By MEGHAN FULLER
Today's carriers are looking to provide new revenue-generating data services alongside their voice services. However, they are saddled with the traditional "stove pipe" architecture of dedicated networks optimized for each individual service, which leads to the inefficient use of capacity and of course increased capital and operating expenditures. To the rescue is the Multiservice Switching Forum (MSF-Fremont, CA), established in 1998 by founding members Cisco Systems, Telecordia Technologies, and WorldCom to develop open networks that support multiple services on a common network infrastructure.
To that end, the MSF will host two upcoming interoperability tests, which it hopes will promote interoperability and accelerate the commercial availability of next-generation technology.
The Global MSF Interoperability (GMI) event, scheduled to run Nov. 4-15, 2002, will test the MSF Release 1 Architecture Implementation Agreement (IA) using H.248 (the ITU's implementation of MEGACO, or media gateway controller), bearer-independent call control (BICC), and session initiation protocol (SIP) as the main control and signaling protocols.
Interoperability will be tested across three continents, reports Richard Seager, chairman of the MSF technical committee. "We're going to have a lab in the United States, Japan, and England. Each country will support interconnectivity to the other and will be able to run different configurations, both internally and externally across the globe," he adds.
The MSF will be testing five scenario sets, of which four are voice scenarios, including ATM to TDM; IP to TDM; TDM to ATM to TDM; and TDM to IP to TDM. The tests will also include one data scenario, MPLS, which will use RSVP-TE. The MSF will attempt to establish MPLS paths in a multisupplier environment and prove quality of service using three levels of service for virtual private networks.
Prior to the GMI 2002 test, the MSF will host a pre-interoperability event at the University of New Hampshire's InterOperability Lab. The event will run Sept. 9-20 and will be executed in conjunction with implementation agreements in support of H.248 interoperability.
"It will also serve as a preliminary testbed for the interop in which the participants of the GMI 2002 event can show up and almost pre-qualify themselves against test equipment and test scripts that will ensure their implementations are interoperable-to a point," explains Seager.
The MSF is not your typical standards body; it is a consortium of carriers and vendors, including switch manufacturers, software houses, and hardware providers who are tasked with completing their own validation tests (see listing). "There's a difference," says MSF vice president Chris Daniels, "between compliance and certification. The MSF is a self-monitoring activity."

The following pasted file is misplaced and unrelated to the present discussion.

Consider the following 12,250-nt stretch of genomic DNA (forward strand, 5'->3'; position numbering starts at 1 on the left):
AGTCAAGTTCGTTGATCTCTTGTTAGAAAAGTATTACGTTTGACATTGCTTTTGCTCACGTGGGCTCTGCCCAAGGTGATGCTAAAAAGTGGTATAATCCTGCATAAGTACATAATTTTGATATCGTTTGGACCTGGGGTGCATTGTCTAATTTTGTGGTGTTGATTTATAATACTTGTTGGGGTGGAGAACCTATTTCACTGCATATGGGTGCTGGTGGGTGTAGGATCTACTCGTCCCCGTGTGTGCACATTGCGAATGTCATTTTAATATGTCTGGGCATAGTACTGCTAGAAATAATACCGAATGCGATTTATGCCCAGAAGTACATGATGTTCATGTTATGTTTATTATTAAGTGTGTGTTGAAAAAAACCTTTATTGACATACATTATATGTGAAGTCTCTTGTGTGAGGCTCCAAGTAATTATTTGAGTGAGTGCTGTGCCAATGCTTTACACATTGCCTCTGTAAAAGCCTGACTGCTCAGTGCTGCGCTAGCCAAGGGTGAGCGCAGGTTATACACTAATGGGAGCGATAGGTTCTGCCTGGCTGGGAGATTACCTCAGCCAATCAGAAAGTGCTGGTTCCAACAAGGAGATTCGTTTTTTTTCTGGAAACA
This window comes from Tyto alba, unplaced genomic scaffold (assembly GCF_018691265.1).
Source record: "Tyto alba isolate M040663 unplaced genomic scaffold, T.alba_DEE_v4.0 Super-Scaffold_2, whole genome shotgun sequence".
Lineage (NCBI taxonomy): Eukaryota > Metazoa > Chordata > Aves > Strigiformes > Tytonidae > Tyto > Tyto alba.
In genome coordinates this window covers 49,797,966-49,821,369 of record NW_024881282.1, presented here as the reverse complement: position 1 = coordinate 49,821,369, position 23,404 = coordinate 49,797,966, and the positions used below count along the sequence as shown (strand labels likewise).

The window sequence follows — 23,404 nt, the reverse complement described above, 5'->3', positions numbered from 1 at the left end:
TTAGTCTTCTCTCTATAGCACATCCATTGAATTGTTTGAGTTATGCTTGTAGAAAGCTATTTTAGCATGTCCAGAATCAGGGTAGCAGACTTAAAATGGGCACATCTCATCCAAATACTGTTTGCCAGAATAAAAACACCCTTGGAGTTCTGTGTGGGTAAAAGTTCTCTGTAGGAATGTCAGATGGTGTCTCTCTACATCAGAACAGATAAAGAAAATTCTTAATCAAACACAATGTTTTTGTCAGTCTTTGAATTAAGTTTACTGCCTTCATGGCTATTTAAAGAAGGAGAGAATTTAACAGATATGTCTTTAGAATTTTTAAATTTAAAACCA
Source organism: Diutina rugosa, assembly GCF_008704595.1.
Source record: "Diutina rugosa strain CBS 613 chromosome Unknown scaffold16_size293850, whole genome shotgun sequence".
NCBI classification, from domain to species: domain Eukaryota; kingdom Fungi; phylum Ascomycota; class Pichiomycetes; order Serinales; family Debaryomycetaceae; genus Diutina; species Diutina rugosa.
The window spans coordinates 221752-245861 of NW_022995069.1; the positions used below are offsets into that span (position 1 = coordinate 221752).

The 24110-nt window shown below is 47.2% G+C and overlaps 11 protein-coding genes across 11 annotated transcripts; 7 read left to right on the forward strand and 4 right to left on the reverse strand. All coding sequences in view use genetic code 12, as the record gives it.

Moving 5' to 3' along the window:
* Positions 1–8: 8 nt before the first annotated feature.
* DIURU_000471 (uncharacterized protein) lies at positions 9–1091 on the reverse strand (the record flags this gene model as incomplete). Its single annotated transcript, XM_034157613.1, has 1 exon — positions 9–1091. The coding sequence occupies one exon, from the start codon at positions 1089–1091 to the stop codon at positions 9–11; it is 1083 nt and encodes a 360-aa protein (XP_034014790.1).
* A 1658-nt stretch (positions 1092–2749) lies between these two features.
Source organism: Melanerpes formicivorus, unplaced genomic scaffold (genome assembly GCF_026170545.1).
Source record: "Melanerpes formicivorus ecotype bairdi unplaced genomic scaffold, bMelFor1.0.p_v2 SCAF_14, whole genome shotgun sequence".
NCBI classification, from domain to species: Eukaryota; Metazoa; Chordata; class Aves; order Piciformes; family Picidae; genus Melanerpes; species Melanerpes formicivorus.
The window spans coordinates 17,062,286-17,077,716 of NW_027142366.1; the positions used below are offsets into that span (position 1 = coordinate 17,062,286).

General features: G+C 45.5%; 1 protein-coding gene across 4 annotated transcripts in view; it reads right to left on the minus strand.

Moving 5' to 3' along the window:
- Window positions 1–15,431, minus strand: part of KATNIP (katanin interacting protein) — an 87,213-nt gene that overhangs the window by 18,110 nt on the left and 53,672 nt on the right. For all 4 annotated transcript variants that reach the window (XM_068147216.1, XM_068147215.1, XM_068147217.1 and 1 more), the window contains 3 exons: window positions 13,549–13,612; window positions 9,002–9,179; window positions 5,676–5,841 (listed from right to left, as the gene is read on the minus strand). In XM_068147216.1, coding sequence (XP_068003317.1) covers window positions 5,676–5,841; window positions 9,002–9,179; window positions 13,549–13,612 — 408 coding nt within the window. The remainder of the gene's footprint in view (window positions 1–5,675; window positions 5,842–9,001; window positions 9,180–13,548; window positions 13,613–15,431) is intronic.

For this reason, the MSF's Release 1 Implementation Guidelines are just that: guidelines. They provide vendors and service providers with realistic expectations based on time and the maturity of the technology.
For the vendors, these guidelines serves as a valuable tool for measuring the degree to which their equipment will be interoperable in a multiservice network environment, says Daniels. "They should be able to read down through [the checklist] and say, 'If I am manufacturing a media gateway, if I want to be in line with where this industry architecture is going, this is the functionality that is realistically available today, and I should make sure that my product is in line with that,'" he explains.
Carriers, on the other hand, can use the guidelines to determine what functions they should be asking for today and what they can reasonably expect in the future, says Daniels. "If I am a service provider and I ask for these requirements, not only can I get something that is real, tangible, that I can do today, but I can also increase my probability dramatically that this equipment is going to have the evolutionary capabilities to get me where I want to be in two, three, five years," he further explains.
Of the MSF's 37 members (at press time), roughly 20% are carriers, yet they are driving the momentum, contends Daniels, who is himself an employee of WorldCom. Other carriers represented include Verizon, British Telecom, NTT, Qwest Communications, and Belgacom.
While GMI 2002 will test such fundamental components as media gateways, controllers, and core switches and routers, the MSF is already thinking about next year, when it hopes to move up the value chain and test feature servers and media servers. In the meantime, though, the forum continues to work on its Release 2 Architecture IA for use with IP core networks.
|Multiservice Switching Forum members|
British Telecommunications plc
Electronics and Telecommunications Research Institute
Fujitsu Network Communications
Gallery IP Telephony
National Communications System
Networking Equipment Technologies (net.com)
Next Generation Telephony Solutions (an ECI Telecom company)
University of New Hampshire's InterOperability Lab